Exactly seventy odd years ago – to be precise, on 8th August, 1950 – arguably one of the most forward-looking and conscientious political parties in Nigeria was midwifed in the ancient city of Kano. Christened the “Northern Elements Progressive Union” [NEPU], the founding of the Party, marked the breaking of an epoch in Nigeria’s political history. The event itself was spearheaded by eight young men, viz: Bello Ijamu, Abba Maikwaru, Mudi Sipikin, Magaji Danbatta, Babaliya Manaja, Musa Kaula, Abdulkadir Danjaji and Garba Bida. In addition to these historic eight personalities, there was the influence of Mallam Aminu Kano [who, as a public school headmaster and therefore a public servant, could not openly associate with the Party at the time] and Saad Zungur [of the defunct NCNC] in the background.
Founded in the context of a social order characterized by unrelieved feudal oppression, unrelieved aristocratic excesses and arrant colonial impositions, the NEPU openly and unambiguously committed itself to mobilizing the common man [“talaka”] for the struggle to wrest political power from the clutches of both British colonial authorities and their collaborators, the Emirate aristocracies of Northern Nigeria. In its founding document, The Sabawa Declaration, the NEPU declared that: “…the talakawa must organize consciously and politically for the conquest of the powers of government – both nationally and locally – in order that the machinery of government, …may be converted from an instrument of oppression into an agent of emancipation and the overthrow of Bureaucracy and aristocratic privilege.”
In its daily and routine political praxis, the NEPU emphasized and exhibited three fundamental principles which up to date are critical to the peaceful and progressive advancement of the Nigerian Project. These three principles are, viz; (i) a commitment to multiculturalism in political organization and popular mobilization, (ii) the promotion of working peoples’ solidarity in terms of the forging of peasant-worker alliances and similar popular alliances involving the lower wrung of the urban petty bourgeois classes as well as the traditional and modern literati, and (iii) rugged and unalloyed commitment to Nigeria’s national independence and national unity. With regard to the first principle, the NEPU went out of it way to ensure that the composition of its organs and branches was inclusive of all cultural and ethnic identities, to the extent of even encouraging the formation of affiliate tribal unions dedicated to fighting their own local despots. This is a far-cry from the present progressive retreat, particularly by the present crop of Nigerian elite, into exclusive primordial cocoons. In pursuance of the second principle, NEPU activists and organizers mobilized the urban wage earners, traders, craftsmen and other petty producers to identify with the struggles of the oppressed and exploited peasantry. As for the third principle, it is on record that NEPU entered into several alliances with other progressive political parties – the most famous being the historic NEPU/NCNC Alliance during the First Republic – in the pursuit of Nigeria’s national independence.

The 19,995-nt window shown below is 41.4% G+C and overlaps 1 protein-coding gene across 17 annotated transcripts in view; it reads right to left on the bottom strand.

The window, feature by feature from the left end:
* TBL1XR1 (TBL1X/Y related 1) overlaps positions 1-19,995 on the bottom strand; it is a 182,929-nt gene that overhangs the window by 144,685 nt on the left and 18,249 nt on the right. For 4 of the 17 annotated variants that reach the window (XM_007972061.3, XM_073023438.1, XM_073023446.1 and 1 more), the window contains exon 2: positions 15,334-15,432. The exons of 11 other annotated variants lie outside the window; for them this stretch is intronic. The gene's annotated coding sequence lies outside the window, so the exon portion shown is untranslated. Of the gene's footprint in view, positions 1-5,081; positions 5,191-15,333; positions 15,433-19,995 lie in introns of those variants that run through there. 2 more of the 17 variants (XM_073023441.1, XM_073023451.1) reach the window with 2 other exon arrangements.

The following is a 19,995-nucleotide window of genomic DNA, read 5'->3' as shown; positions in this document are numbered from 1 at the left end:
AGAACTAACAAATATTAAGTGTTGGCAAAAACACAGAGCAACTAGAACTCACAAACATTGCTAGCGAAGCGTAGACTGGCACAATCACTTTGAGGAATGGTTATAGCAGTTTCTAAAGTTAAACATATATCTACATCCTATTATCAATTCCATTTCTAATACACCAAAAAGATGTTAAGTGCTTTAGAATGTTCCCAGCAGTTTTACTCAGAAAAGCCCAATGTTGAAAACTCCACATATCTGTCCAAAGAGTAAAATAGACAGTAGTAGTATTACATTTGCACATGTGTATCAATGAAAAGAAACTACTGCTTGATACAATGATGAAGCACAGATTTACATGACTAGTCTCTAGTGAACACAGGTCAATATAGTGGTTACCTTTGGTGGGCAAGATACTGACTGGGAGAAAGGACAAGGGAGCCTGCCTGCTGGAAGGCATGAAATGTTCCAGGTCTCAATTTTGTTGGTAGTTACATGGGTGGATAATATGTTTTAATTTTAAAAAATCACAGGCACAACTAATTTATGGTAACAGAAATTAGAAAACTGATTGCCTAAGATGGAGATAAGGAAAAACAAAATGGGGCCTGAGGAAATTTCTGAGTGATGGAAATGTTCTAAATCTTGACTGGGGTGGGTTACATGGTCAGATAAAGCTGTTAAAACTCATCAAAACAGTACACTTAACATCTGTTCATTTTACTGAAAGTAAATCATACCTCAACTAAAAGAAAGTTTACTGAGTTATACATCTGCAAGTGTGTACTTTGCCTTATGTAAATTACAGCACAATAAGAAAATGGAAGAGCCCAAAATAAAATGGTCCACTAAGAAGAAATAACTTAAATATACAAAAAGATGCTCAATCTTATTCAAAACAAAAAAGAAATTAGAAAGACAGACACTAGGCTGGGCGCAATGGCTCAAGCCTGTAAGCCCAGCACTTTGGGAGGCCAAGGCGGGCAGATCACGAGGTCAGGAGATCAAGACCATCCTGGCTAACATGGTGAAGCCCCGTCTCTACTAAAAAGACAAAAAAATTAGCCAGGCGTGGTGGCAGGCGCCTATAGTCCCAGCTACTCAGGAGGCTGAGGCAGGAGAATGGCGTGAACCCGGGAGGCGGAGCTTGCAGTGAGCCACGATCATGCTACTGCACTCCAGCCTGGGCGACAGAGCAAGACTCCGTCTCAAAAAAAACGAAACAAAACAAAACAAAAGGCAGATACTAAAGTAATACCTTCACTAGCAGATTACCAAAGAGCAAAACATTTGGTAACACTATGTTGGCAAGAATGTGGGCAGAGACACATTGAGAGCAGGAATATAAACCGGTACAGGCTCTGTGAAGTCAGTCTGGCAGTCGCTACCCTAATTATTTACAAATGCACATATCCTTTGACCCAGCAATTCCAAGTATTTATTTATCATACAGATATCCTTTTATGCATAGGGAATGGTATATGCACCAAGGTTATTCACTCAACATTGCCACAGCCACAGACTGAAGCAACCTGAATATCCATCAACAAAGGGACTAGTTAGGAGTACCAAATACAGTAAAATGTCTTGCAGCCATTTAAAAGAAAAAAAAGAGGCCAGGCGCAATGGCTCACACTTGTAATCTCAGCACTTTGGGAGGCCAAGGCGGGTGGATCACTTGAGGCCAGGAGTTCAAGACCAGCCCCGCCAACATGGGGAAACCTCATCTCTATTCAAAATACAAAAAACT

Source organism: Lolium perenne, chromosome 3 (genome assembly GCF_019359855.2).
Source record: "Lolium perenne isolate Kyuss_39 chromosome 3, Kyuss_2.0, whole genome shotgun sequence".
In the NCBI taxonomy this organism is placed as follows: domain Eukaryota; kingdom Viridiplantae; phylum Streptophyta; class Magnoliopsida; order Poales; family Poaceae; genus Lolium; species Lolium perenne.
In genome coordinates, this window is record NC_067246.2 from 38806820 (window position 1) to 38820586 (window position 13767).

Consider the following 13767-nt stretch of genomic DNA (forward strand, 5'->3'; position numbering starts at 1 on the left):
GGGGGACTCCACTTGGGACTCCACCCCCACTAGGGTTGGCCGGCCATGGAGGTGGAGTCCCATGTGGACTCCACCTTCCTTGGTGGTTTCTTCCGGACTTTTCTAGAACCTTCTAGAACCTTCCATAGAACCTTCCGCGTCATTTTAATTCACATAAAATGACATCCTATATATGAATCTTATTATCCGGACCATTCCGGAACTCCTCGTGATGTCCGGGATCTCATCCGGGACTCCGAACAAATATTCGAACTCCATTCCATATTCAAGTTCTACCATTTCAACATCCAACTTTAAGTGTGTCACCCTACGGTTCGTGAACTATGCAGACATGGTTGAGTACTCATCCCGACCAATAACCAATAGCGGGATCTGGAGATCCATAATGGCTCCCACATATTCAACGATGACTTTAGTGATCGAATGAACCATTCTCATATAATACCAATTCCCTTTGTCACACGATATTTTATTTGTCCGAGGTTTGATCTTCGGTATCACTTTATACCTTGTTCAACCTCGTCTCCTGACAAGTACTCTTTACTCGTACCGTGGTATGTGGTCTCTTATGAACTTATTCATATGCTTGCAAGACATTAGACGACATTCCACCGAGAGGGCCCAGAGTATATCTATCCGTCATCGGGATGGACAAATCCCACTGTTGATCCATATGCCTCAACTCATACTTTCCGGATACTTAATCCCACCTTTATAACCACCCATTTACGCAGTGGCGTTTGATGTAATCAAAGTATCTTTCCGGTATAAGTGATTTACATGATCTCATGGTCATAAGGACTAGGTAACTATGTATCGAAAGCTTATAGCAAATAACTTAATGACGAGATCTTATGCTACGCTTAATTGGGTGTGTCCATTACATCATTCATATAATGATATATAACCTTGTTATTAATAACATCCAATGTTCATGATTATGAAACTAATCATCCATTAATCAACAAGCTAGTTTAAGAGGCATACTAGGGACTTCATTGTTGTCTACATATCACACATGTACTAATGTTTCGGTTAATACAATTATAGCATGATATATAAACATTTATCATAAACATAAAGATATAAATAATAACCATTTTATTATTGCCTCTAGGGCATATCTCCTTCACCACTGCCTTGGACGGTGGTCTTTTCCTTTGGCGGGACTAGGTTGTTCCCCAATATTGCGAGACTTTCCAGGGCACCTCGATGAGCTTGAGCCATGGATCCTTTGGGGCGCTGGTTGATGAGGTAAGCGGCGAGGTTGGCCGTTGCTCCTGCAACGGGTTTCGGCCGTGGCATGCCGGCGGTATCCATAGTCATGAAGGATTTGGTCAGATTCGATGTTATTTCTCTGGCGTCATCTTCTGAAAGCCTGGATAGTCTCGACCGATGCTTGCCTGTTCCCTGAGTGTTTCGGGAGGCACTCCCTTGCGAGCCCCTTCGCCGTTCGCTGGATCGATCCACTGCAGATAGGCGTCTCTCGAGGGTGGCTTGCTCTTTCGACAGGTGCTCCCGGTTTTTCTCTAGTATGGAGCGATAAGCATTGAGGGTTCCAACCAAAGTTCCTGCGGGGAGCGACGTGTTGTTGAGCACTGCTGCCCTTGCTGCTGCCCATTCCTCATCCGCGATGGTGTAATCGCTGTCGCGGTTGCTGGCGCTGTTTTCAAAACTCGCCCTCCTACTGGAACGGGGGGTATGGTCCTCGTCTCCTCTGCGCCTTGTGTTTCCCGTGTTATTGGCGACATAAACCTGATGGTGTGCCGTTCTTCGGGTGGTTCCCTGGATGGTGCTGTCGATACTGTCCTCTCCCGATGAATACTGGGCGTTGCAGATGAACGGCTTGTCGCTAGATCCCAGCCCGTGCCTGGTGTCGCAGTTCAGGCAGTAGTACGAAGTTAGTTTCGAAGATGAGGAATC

Our Party, the Peoples Redemption Party [PRP] is the direct heir of the NEPU and its legendary struggles for the emancipation of Nigeria’s downtrodden, exploited and oppressed working masses. The PRP continues to be inspired by the heroic sacrifices and commitment of the founding fathers of NEPU. We continue to be enamored and fired by the exemplary courage, vision and strategic objectives of our NEPU progenitors. And on this platinum anniversary of the founding of NEPU, the PRP pledges to remain steadfast and committed to keeping the torch which was ignited by the spark of 8th August, 1950 always aloft.
Alh. Falulu Bello, OFR
PEOPLES REDEMPTION PARTY [PRP]